Today's feast of Saint Athanasius (297-373), Bishop of Alexandria, vigorous opponent of Arianism at the Council of Nicea (325) and after, and Doctor of the Church, seems a suitable occasion to recall (and even recite) the so-called "Athanasian Creed." More properly referred to by its title Symbolum Quicumque Vult, the so-called "Athanasian Creed" was almost certainly not composed by Saint Athanasius at all. The Creed's apocryphal association with Athanasius no doubt derives from its very strong affirmation of orthodox (i.e., anti-Arian) Christian faith in the Trinity, the faith Athanasius defended so forcefully.
Up until the middle of the 20th-century, the "Athanasian Creed" was traditionally part of the Sunday morning office of Prime, when it was said or sung after the psalms on Trinity Sunday and on all "ordinary" Sundays after Epiphany and Pentecost (unless a Double feast or Octave occurred). The pre-conciliar rubrical reform of 1960 reduced its mandatory recitation solely to Trinity Sunday, and it disappeared completely in the post-conciliar Breviary.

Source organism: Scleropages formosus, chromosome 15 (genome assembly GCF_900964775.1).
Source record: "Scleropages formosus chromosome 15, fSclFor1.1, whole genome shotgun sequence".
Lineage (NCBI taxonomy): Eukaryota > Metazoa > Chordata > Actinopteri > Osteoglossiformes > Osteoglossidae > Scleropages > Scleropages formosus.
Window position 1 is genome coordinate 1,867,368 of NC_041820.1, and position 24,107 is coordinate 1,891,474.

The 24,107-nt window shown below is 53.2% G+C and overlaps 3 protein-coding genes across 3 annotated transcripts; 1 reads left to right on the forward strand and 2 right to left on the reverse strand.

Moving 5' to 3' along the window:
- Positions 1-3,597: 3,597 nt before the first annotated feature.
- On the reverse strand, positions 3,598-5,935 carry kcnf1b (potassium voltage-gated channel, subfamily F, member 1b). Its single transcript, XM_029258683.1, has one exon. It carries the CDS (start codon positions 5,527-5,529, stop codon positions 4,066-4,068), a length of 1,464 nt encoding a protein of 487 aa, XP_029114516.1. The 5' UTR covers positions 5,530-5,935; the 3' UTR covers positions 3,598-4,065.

I first encountered this so-called "Athanasian Creed" in our religion textbook as a high school freshman in 1961, and I vividly remember our reciting it in unison in class. Its origin is obviously as liturgical text meant to be sung, and I remember the chant-like, sing-song way we 30 freshman boys recited it with our teacher (who read along with us, translating from his Latin Breviary). Even now, i can recall some of its repetitive verses:
The Father uncreated, the Son uncreated, and the Holy Spirit uncreated.
The Father infinite, the Son infinite, and the Holy Spirit infinite.
The Father eternal, the Son eternal, and the Holy Spirit eternal.
And yet they are not three eternals, but one eternal.
And also they are not three uncreated, nor three infinites, but one uncreated and one infinite.
And so, on and on, it went, affirming the Church's faith in each Person of the Trinity.
So there is one Father, not three Fathers;
one Son, not three Sons;.
one Hoy Spirit, not three Holy Spirits.
The Creed continues after its long Trinitarian section with a strong Christological section, affirming the Church's orthodox faith in Christ, who is not two, but one Christ.
One, altogether, not by confusion of substance, but by unity of Person.
For linguistically challenged moderns, for whom even the Nicene Creed's consubstantial with the Father is for some reason difficult, it is easy to see why the Church's third ancient Creed is increasingly unused.
Which is sad, however, because the language really is wonderful. And who nows what contemporary revivals of ancient heresies we might be better equipped to avoid if we were all more fully steeped in the ancient language of Trinitarian and Christological orthodox faith?